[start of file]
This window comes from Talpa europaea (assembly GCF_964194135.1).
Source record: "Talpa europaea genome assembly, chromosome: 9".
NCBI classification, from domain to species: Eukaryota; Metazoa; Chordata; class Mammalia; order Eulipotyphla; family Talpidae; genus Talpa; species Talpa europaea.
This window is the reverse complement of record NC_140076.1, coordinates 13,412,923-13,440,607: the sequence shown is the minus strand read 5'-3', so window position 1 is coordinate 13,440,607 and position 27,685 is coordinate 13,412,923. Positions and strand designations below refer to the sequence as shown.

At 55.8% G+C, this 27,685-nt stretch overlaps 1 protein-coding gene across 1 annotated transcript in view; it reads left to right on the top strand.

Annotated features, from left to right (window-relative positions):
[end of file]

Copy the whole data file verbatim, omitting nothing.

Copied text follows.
This window comes from Talpa europaea (assembly GCF_964194135.1).
Source record: "Talpa europaea genome assembly, chromosome: 9".
NCBI classification, from domain to species: Eukaryota; Metazoa; Chordata; class Mammalia; order Eulipotyphla; family Talpidae; genus Talpa; species Talpa europaea.
This window is the reverse complement of record NC_140076.1, coordinates 13,412,923-13,440,607: the sequence shown is the minus strand read 5'-3', so window position 1 is coordinate 13,440,607 and position 27,685 is coordinate 13,412,923. Positions and strand designations below refer to the sequence as shown.

At 55.8% G+C, this 27,685-nt stretch overlaps 1 protein-coding gene across 1 annotated transcript in view; it reads left to right on the top strand.

Annotated features, from left to right (window-relative positions):